I am on a zoom writing session right now with two friends from my MFA program: one is a stylish, active grandmother who is decades older than me, the other is several years older than me with two grown children. Shortly before, a friend who is in her mid 20s texted me with career woes. And last night, I had dinner with friends who are the same age. Later today, I will drop off some food for a friend who is in her 80s. What does this tell me? That it is important to have friends across all age groups.
Our modern society is very compartmentalized and very individualistic. It can be very isolating, and utterly ignorant of those with different views, especially based on their age. We also have a lack of historicity in American society: people only know what people of their age group and generation believe in. I believe cancel culture relates to this, as well as the right-wing ideologies against teaching race, gender, etc. that are so pervasive now. When we don’t understand how ideas and values change over time, we are in danger. If a well-meaning older man in a shop says to a woman “Good morning, miss,” it might be because his mother told him never to address a woman directly by first name, and to be a gentleman. If a young person says that their ethnic group is targeted by the police at statistically proven rates, it is necessary to take them seriously, even if you are not personally racist. We really need to understand where people are coming from, and what the morés of the time in which they grew up were. If they are outdated and discriminatory, we need to question that and not continue the pattern. Both the right and left have a responsibility to understand history.
When it comes to books, as a writer I am naturally in support of reading everything. If there are racist or colonial themes, then read books and discuss them, understanding the context in which the book was written–the history, the culture, the economics, the views on race, religion, etc. etc. Don’t ban a work of literature that is otherwise magnificent just because there are painful things. We can learn from pain; in fact, we MUST learn from pain, because that is the only way not to repeat the mistakes of the past. Put those books from the past in dialogue with modern works. Ask questions about the author and try to understand if that author was perhaps progressive for their time, even though those views may not be acceptable now. Don’t cancel a writer event just because they said one thing that you disagree with, or that you in particular happen to find offensive, assuming that the author had malicious intent. Ask yourself what your own biases are, too. Alice Walker herself said (at a talk I attended) to read books from opposing points of view, books written by the enemy.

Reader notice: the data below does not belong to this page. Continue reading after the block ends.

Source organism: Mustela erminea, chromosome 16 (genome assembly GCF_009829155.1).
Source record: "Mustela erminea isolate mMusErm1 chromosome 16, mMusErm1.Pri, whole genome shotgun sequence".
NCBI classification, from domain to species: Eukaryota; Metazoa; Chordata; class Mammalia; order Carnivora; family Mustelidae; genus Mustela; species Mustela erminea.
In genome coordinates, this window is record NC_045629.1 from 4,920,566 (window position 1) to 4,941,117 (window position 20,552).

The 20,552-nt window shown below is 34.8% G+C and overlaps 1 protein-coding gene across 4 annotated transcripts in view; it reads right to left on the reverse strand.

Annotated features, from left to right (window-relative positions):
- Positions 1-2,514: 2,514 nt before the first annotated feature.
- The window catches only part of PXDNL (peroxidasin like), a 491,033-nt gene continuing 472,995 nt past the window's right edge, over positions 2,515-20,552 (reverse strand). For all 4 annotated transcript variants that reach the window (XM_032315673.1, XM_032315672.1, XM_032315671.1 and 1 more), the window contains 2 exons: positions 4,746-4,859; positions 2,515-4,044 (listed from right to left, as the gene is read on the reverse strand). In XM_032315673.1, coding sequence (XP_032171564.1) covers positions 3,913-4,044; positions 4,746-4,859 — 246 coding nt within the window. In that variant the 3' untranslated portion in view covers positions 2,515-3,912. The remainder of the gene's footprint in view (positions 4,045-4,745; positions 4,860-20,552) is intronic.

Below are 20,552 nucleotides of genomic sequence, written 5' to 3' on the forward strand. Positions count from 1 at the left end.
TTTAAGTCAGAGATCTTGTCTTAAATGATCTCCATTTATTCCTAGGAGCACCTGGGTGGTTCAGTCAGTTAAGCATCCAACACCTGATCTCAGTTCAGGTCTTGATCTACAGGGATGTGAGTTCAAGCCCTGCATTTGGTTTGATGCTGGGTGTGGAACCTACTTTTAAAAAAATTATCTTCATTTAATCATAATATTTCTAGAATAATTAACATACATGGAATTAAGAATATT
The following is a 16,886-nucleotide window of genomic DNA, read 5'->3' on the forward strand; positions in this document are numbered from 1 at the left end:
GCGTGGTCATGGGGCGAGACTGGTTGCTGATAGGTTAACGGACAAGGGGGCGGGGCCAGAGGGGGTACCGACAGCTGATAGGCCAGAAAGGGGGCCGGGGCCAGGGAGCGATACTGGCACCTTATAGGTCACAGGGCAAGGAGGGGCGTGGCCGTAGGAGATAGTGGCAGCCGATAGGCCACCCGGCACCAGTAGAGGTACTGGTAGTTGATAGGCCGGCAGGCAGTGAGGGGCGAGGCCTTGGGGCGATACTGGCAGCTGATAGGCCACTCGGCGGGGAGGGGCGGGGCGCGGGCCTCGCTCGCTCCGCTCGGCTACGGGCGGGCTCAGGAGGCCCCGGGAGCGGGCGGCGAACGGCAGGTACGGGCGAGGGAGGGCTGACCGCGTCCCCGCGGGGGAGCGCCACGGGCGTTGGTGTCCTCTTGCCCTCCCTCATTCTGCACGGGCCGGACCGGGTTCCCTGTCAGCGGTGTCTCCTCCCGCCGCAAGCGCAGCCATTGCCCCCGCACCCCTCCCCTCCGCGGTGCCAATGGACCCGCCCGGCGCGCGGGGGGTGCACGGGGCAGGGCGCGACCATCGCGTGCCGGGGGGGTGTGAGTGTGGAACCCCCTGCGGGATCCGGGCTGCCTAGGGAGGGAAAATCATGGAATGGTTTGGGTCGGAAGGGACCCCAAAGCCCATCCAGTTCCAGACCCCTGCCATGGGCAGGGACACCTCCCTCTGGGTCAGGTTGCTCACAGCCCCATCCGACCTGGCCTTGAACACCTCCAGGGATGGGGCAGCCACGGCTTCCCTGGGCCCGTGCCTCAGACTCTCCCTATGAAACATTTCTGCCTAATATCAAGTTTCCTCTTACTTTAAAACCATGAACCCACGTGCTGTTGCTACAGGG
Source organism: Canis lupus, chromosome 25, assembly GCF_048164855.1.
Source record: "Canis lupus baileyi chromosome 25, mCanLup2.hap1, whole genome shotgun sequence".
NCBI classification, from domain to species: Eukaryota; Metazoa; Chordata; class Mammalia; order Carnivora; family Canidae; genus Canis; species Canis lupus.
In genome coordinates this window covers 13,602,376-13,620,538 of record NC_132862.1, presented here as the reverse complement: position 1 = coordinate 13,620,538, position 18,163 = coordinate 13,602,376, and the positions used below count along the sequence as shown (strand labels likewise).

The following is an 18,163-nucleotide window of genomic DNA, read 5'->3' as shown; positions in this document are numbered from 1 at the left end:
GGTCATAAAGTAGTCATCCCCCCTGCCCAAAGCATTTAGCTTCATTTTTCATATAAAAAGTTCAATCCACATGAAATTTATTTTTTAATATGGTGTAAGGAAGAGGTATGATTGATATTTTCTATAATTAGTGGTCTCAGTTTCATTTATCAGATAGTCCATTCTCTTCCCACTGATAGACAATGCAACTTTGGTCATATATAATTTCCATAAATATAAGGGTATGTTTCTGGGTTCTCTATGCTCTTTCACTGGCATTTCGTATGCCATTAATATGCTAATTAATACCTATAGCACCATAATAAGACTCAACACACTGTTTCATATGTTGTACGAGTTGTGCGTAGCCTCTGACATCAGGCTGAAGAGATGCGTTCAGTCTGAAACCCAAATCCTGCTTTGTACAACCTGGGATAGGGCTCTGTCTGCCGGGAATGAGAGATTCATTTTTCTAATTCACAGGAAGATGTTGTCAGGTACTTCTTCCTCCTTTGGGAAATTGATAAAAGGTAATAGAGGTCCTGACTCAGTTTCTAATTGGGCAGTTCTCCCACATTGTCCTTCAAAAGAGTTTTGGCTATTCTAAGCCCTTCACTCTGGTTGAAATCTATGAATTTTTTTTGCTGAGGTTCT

All cultural politics aside, there is something beautiful about cross-generational friendships and what we can learn about history and life from them. The octogenarian friend mentioned above grew up in the golden age of Hollywood, and I revel in hearing her stories about various cultural figures in classical music as well as in film. I seek life and home advice from a friend close in age who happened to become a mother and married very young. I talk about men and relationships and recipes with a friend who is a decade older than me. And the millennial mentioned above has much in common with me when I was the same age, trying to figure out what I wanted to do after college while working at a job I didn’t love, discovering opera, facing the challenges of learning how to sing, and marveling in the appeal of New York City. I love answering her questions, from the profound to mundane (dishwasher woes!), as she feels comfortable turning to me for guidance. We are all part of a chain as humans, with one hand reaching up for wisdom from others, and one hand reaching down to impart wisdom to others. In sum, we need each other, and the more we cross age divides, the richer our lives will be.